Here's a must-have for beginner and novice boaters or anyone looking for a refresher. Don't Hit the Dock teaches mooring and docking, wind and current management, rules of the road, navigation lights, safety, and fuel and waste management. 40 Minutes. Color. 2011.
"Her book is nothing less than a love story for a wooden boat." —Tom Jackson, Woodenboat.
From the cover: "Around-the-world sailor, writer, and traveler Kaci Cronkhite knew better than to buy a wooden boat. But in 2007—smitten by the buxom curves of Pax and inspired by a life in the wind—she did. What transpired after that was a love story, an international mystery, and a seven-year quest. It was an unexpected journey for both author and boat."
Local author and friend of the magazine Kaci Cronkhite's just-released book is receiving rave reviews, and for limited time the copies offered through SCA are SIGNED BY THE AUTHOR.
Beautifully bound soft cover. 199 pages. Photo and illustrations.
Generations of children and their parents have delighted in Arthur Ransome’s series of twelve ‘Swallows and Amazons’ books, but one of them stands out from the rest as being of a different order altogether. We Didn’t Mean to Go to Sea is both larger of theme and tighter of plot; it is a rite-of-passage tale quite unlike the others, and in describing the experiences of its protagonist John it illuminates much of Ransome’s own psychology.
Good Little Ship is a blend of literary criticism, maritime history and sheer celebration. Peter Willis combines an analysis of a classic of maritime literature (“a book of which Conrad would have been proud” – Hugh Brogan) with the story of the Nancy Blackett, Ransome’s own boat which appears as the Goblin in his story. He describes her life, near-death and restoration, and her renaissance as an ambassador for Ransome and his tales.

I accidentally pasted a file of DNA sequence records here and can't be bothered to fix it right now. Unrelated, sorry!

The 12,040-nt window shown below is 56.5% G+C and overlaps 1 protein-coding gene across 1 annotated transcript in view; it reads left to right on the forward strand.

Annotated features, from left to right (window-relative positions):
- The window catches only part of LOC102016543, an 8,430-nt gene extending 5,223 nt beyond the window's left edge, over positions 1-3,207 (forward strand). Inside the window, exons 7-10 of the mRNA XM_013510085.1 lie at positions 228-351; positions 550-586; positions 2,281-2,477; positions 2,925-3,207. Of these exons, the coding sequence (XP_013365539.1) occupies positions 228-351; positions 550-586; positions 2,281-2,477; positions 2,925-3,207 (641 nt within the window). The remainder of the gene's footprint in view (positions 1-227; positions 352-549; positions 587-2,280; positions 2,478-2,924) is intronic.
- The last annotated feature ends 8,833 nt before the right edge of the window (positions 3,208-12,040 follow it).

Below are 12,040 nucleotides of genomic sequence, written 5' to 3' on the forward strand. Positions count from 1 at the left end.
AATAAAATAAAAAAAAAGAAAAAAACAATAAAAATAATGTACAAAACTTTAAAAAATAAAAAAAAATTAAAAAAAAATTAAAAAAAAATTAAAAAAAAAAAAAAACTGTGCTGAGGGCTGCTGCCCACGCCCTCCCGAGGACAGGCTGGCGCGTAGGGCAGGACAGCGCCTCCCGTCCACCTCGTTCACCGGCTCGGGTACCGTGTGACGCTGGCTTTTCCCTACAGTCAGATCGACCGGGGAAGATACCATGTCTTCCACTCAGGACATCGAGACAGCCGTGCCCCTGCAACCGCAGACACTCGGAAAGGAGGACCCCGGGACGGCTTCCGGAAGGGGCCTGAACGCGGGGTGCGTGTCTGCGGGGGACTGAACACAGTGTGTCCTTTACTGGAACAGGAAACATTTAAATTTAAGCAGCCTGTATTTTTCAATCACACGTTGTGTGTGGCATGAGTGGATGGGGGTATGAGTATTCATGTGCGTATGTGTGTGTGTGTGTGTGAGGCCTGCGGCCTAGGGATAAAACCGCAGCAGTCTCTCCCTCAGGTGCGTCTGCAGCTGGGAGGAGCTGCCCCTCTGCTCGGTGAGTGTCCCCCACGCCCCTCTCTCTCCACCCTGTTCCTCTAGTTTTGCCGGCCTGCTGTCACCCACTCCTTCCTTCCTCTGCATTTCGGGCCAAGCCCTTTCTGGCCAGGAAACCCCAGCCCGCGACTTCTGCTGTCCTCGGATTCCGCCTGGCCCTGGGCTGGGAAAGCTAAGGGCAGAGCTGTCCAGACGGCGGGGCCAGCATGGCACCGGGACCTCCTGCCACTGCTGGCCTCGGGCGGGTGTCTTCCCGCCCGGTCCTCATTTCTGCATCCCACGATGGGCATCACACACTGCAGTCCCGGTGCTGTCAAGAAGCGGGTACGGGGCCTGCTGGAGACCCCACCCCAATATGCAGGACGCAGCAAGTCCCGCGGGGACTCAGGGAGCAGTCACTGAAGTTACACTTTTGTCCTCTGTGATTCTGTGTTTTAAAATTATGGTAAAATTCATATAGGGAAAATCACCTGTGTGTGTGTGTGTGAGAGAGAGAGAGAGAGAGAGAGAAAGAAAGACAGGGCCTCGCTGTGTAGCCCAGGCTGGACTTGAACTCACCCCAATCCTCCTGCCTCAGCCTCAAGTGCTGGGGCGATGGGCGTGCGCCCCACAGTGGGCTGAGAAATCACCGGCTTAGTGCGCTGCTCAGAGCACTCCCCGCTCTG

This gorgeous, nicely bound book includes numerous color and black & white photos. From our friends at Lodestar Books in the U.K. 218 pages. $21.95
We're fortunate to have a small batch of Charles "A.C." Stock's final book coming to us from across the pond.
The content is vintage Stock and all small-boats. A highly engaging account of sixty-plus years plying the inland and coastal waters of south-east England, mostly singlehanded — the last half-century in the tiny gaffer Shoal Waters herself. 219 pages paperback with 8 color photo pages plus relevant maps.
In July of 1984, author Marlin Bree sailed alone on Lake Superior in his 20-foot home-built wooden sailboat. He had set out to have a unique sailing adventure and to discover for himself some of the legends and folklore of the world's largest freshwater lake. 228 pages. Soft Cover.
Author's account of his six-year voyage to sail on the world's highest and lowest bodies of water. Jones overcomes the hardships along the way with wit and charm and pure ferocity. (Sailing on a small craft, a 21-foot Debutante bilge-keeler.)
Readers of Small Craft Advisor magazine are already familiar with Jagular, a fourteen-foot boat the author built in his back yard from cheap plywood, a couple of 2x4's for a mast, a closet rod for a boom, and a twenty-dollar plastic tarp for a sail. Since then, author and boat have travelled hundreds of miles together, and have managed to keep afloat so far despite suffering more than their fair share of capsizes, dismastings, and other near disasters. Jagular Goes Everywhere combines previously published stories (about half the book) with brand-new material that will take readers on a series of unlikely small boat adventures from the coast of Texas to the waters of northern Wisconsin, the Great Lakes, and beyond.